- Drone almost blocks California firefighting planes
- Tornado rips off roofs, downs trees near Boston
- GOP: Environmental rules keeping agents from accessing border
- John Kerry: Millions displaced by religious fighting in 2013
- Federal appeals court rules against Virginia’s gay marriage ban
- White House says Russia ‘losing’ war in Ukraine
- Hamas turns to North Korea for weapons deal, Iran for money
- Syrian casualties surge as jihadis consolidate
- U.N. rights chief: Flight MH17 downing possible war crime
- Attack on park in Gaza war kills 10, mostly children
N. Korean missiles unnerve
Question of the Day
A year later, the North claimed the satellite, dubbed Kwangmyongsong-1, or Bright Star-1, in North Korea, was still orbiting the Earth, “transmitting the melody of the immortal revolutionary ‘Song of [North Korean founder] General Kim Il-sung’ and ‘Song of General Kim Jong-il [his son and current leader].’ ”
The North said the satellite was a “brilliant achievement based on our country’s [self-reliant] economy and scientific research,” though the U.S. Space Command said it did not observe any object orbiting the Earth or any radio transmission that could justify Pyongyang’s claim.
After the rocket launch, Kim Jong-il cemented his status as the country’s new leader in October 1998, when he was formally inaugurated as head of state, succeeding his father, who died in 1994.
Tuesday’s statement from the national space committee called the rocket the “Unha-2 that will put communications satellite Kwangmyongsong-2 into orbit.”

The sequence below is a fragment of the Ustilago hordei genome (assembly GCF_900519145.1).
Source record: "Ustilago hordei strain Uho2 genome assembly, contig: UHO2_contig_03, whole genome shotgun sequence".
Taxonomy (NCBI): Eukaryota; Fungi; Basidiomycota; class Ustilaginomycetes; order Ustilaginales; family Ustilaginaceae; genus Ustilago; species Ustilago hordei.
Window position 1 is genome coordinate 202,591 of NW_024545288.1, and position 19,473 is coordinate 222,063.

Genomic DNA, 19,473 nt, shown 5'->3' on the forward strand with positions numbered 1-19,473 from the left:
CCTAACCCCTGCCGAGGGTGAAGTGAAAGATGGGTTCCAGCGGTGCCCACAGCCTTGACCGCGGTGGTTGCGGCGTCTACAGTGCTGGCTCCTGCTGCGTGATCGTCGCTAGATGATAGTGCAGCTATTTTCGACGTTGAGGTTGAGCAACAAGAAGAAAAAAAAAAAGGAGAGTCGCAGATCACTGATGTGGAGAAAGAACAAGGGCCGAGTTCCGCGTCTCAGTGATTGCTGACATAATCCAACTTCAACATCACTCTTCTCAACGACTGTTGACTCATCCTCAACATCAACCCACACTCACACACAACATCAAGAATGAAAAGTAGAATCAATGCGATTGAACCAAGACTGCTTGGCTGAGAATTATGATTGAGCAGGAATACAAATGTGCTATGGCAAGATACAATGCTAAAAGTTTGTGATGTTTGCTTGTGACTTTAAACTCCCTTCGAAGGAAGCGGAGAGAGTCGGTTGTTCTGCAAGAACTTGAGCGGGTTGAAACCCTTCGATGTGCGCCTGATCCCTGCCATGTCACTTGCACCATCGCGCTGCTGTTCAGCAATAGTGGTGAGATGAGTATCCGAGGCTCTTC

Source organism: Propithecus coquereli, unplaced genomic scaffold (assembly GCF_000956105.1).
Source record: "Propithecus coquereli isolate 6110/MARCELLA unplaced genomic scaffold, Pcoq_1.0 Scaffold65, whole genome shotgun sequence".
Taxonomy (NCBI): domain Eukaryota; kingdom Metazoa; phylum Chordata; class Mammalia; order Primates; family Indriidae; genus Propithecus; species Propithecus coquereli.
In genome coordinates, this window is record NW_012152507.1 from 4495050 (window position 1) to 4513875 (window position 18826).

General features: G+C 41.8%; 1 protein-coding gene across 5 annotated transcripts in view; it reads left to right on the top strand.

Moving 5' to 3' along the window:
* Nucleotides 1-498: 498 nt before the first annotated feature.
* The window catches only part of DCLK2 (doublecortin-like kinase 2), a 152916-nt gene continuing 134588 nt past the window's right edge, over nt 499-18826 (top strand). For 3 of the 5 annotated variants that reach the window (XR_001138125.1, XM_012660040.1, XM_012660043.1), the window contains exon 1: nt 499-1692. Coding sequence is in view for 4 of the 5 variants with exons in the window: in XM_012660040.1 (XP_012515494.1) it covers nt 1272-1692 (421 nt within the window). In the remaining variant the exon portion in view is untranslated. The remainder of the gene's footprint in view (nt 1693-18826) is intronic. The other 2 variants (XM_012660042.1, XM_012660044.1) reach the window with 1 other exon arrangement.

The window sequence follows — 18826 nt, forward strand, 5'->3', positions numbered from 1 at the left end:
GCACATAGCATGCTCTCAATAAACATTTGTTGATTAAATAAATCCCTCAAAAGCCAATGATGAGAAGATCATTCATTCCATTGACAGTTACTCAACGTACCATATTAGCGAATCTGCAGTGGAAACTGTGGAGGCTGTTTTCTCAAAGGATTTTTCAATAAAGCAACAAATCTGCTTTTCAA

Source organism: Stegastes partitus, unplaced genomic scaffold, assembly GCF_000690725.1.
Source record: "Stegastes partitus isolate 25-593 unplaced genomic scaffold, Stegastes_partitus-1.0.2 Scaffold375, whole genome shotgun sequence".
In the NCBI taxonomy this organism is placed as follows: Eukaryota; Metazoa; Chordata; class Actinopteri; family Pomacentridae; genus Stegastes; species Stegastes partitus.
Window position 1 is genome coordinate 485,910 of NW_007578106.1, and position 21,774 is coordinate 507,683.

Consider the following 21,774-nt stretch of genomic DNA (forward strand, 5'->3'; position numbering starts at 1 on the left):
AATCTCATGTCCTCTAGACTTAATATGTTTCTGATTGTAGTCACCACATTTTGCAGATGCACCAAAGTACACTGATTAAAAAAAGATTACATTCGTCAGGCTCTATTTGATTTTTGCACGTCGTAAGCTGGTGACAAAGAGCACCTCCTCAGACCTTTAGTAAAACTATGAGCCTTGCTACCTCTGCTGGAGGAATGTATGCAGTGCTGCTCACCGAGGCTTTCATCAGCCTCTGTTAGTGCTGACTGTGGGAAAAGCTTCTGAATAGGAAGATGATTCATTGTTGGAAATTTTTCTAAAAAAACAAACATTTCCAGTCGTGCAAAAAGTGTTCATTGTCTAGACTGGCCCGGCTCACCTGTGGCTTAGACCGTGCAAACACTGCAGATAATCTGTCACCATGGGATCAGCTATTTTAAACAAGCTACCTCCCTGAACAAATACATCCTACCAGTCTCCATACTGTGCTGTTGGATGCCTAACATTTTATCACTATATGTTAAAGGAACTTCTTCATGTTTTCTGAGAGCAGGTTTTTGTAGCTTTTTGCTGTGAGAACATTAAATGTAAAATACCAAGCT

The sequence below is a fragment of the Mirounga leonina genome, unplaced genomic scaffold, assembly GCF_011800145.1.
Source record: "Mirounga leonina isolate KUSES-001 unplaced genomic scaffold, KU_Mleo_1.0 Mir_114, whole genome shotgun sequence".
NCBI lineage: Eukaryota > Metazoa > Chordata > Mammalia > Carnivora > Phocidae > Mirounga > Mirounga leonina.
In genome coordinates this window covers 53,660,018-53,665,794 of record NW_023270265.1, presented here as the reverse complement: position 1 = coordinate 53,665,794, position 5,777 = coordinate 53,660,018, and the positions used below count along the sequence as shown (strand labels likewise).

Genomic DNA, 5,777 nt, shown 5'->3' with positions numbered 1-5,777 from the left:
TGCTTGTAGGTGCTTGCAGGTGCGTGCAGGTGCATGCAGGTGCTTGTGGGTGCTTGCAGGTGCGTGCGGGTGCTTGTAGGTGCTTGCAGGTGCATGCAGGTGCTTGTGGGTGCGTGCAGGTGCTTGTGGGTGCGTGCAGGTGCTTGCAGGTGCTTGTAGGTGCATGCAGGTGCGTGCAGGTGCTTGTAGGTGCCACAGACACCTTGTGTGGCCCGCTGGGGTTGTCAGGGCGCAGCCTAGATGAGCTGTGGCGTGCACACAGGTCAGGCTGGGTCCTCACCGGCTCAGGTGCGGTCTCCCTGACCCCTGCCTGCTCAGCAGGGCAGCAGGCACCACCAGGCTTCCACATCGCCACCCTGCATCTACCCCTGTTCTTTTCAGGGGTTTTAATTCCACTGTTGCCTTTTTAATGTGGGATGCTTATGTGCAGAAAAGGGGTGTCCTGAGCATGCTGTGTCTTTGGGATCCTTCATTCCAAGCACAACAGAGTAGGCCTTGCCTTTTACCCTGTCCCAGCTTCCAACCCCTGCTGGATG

“Preparations for launching the experimental communications satellite, Kwangmyongsong-2, by means of the delivery rocket Unha-2 are now making brisk headway,” it said.
The North also has employed the same explanation used by Iran to defend its missile programs, saying Pyongyang’s “policy of advancing to space for peaceful purposes is a justifiable aim that fits the global trend of the times.”
Iran recently launched its first homemade satellite into space, saying its space advancement serves no military purpose. However, experts warn that Tehran’s space work could lead to the development of an intercontinental ballistic missile. As is the case with North Korea, Iran’s military plays a key role in the space program.
By Scott Pinsker
- Illegal immigrants demand representation in White House meetings
- Hillary Clinton: Forget Obama, George W. Bush made her 'proud to be an American'
- D.C. police chief orders officers not to arrest legal gun owners carrying weapons in public
- Tennessee Gov. Haslam slams White House for secret dump of illegals in his state
- Babson College, BYU win top spots in Money magazine's college rankings
- CURL: Obama, staffers not even pretending any more
- Family of Marine killed in Afghanistan pushes back against cover-up
- D.C. seeks stay in order striking down ban on handguns in public
- DeSean Jackson working on offensive cohesiveness with Redskins teammates
- Ohio sheriff sends bill to Mexico for cost of jailing illegals
Obama's biggest White House 'fails'
Celebrities turned politicians
Athletes turned actors
20 gadgets that changed the world
Fighting in Iraq